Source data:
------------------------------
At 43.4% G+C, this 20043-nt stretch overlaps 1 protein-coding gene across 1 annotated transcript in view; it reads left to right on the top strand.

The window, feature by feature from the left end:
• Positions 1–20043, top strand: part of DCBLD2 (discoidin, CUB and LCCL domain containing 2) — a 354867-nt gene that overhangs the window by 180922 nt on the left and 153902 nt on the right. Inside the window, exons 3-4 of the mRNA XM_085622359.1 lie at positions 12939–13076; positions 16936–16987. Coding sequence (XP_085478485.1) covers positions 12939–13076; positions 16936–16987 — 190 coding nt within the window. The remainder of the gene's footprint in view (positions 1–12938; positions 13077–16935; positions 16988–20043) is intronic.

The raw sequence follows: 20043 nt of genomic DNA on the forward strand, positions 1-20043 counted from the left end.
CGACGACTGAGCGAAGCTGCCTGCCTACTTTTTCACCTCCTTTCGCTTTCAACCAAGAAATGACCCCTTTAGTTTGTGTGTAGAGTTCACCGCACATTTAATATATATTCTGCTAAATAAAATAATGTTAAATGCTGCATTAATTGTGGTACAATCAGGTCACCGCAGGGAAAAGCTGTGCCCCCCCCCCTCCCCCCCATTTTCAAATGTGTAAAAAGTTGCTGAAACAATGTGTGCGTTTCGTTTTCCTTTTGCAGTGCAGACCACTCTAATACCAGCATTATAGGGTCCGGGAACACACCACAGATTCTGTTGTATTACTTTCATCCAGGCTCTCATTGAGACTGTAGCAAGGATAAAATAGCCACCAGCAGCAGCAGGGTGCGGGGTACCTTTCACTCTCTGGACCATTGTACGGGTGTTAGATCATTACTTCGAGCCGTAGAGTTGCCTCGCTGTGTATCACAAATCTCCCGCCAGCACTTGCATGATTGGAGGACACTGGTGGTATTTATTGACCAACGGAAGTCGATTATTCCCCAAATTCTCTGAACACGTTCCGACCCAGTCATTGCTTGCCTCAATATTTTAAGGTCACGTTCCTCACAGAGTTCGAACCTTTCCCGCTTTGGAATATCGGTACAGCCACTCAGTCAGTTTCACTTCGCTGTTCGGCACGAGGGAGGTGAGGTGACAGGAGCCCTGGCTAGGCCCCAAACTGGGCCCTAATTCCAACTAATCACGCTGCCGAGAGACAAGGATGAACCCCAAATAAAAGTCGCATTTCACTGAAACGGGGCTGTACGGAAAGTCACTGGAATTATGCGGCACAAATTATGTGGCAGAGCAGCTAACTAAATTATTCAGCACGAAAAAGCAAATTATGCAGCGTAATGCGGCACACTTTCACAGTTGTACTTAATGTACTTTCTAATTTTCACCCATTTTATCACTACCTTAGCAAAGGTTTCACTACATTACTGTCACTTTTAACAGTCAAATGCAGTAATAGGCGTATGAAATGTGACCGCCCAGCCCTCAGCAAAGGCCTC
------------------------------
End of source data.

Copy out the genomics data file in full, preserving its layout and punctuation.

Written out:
At 43.4% G+C, this 20043-nt stretch overlaps 1 protein-coding gene across 1 annotated transcript in view; it reads left to right on the top strand.

The window, feature by feature from the left end:
• Positions 1–20043, top strand: part of DCBLD2 (discoidin, CUB and LCCL domain containing 2) — a 354867-nt gene that overhangs the window by 180922 nt on the left and 153902 nt on the right. Inside the window, exons 3-4 of the mRNA XM_085622359.1 lie at positions 12939–13076; positions 16936–16987. Coding sequence (XP_085478485.1) covers positions 12939–13076; positions 16936–16987 — 190 coding nt within the window. The remainder of the gene's footprint in view (positions 1–12938; positions 13077–16935; positions 16988–20043) is intronic.

The raw sequence follows: 20043 nt of genomic DNA on the forward strand, positions 1-20043 counted from the left end.
CGACGACTGAGCGAAGCTGCCTGCCTACTTTTTCACCTCCTTTCGCTTTCAACCAAGAAATGACCCCTTTAGTTTGTGTGTAGAGTTCACCGCACATTTAATATATATTCTGCTAAATAAAATAATGTTAAATGCTGCATTAATTGTGGTACAATCAGGTCACCGCAGGGAAAAGCTGTGCCCCCCCCCCTCCCCCCCATTTTCAAATGTGTAAAAAGTTGCTGAAACAATGTGTGCGTTTCGTTTTCCTTTTGCAGTGCAGACCACTCTAATACCAGCATTATAGGGTCCGGGAACACACCACAGATTCTGTTGTATTACTTTCATCCAGGCTCTCATTGAGACTGTAGCAAGGATAAAATAGCCACCAGCAGCAGCAGGGTGCGGGGTACCTTTCACTCTCTGGACCATTGTACGGGTGTTAGATCATTACTTCGAGCCGTAGAGTTGCCTCGCTGTGTATCACAAATCTCCCGCCAGCACTTGCATGATTGGAGGACACTGGTGGTATTTATTGACCAACGGAAGTCGATTATTCCCCAAATTCTCTGAACACGTTCCGACCCAGTCATTGCTTGCCTCAATATTTTAAGGTCACGTTCCTCACAGAGTTCGAACCTTTCCCGCTTTGGAATATCGGTACAGCCACTCAGTCAGTTTCACTTCGCTGTTCGGCACGAGGGAGGTGAGGTGACAGGAGCCCTGGCTAGGCCCCAAACTGGGCCCTAATTCCAACTAATCACGCTGCCGAGAGACAAGGATGAACCCCAAATAAAAGTCGCATTTCACTGAAACGGGGCTGTACGGAAAGTCACTGGAATTATGCGGCACAAATTATGTGGCAGAGCAGCTAACTAAATTATTCAGCACGAAAAAGCAAATTATGCAGCGTAATGCGGCACACTTTCACAGTTGTACTTAATGTACTTTCTAATTTTCACCCATTTTATCACTACCTTAGCAAAGGTTTCACTACATTACTGTCACTTTTAACAGTCAAATGCAGTAATAGGCGTATGAAATGTGACCGCCCAGCCCTCAGCAAAGGCCTC